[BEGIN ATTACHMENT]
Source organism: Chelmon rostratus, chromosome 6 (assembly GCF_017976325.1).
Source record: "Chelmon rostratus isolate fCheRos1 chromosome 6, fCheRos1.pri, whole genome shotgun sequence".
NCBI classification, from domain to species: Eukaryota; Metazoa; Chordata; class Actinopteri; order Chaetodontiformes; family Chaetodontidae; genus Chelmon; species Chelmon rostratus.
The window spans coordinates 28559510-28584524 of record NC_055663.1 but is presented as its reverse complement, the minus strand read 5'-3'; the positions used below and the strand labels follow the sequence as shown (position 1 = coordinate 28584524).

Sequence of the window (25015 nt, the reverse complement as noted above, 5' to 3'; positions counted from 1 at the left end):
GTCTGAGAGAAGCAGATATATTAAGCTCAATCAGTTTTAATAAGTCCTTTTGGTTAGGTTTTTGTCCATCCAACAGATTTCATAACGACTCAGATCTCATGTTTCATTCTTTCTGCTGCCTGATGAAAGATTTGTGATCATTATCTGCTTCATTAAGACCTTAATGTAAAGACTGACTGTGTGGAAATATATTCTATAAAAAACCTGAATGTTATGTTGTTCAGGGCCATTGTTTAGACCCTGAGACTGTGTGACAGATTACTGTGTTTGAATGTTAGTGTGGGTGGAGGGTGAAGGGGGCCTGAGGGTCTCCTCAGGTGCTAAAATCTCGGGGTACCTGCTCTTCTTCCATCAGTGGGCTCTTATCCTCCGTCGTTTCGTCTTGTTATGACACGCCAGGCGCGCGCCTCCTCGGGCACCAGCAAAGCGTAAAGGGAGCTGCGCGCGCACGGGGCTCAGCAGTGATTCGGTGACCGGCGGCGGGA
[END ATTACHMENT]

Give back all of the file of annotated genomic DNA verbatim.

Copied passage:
Source organism: Chelmon rostratus, chromosome 6 (assembly GCF_017976325.1).
Source record: "Chelmon rostratus isolate fCheRos1 chromosome 6, fCheRos1.pri, whole genome shotgun sequence".
NCBI classification, from domain to species: Eukaryota; Metazoa; Chordata; class Actinopteri; order Chaetodontiformes; family Chaetodontidae; genus Chelmon; species Chelmon rostratus.
The window spans coordinates 28559510-28584524 of record NC_055663.1 but is presented as its reverse complement, the minus strand read 5'-3'; the positions used below and the strand labels follow the sequence as shown (position 1 = coordinate 28584524).

Sequence of the window (25015 nt, the reverse complement as noted above, 5' to 3'; positions counted from 1 at the left end):
GTCTGAGAGAAGCAGATATATTAAGCTCAATCAGTTTTAATAAGTCCTTTTGGTTAGGTTTTTGTCCATCCAACAGATTTCATAACGACTCAGATCTCATGTTTCATTCTTTCTGCTGCCTGATGAAAGATTTGTGATCATTATCTGCTTCATTAAGACCTTAATGTAAAGACTGACTGTGTGGAAATATATTCTATAAAAAACCTGAATGTTATGTTGTTCAGGGCCATTGTTTAGACCCTGAGACTGTGTGACAGATTACTGTGTTTGAATGTTAGTGTGGGTGGAGGGTGAAGGGGGCCTGAGGGTCTCCTCAGGTGCTAAAATCTCGGGGTACCTGCTCTTCTTCCATCAGTGGGCTCTTATCCTCCGTCGTTTCGTCTTGTTATGACACGCCAGGCGCGCGCCTCCTCGGGCACCAGCAAAGCGTAAAGGGAGCTGCGCGCGCACGGGGCTCAGCAGTGATTCGGTGACCGGCGGCGGGA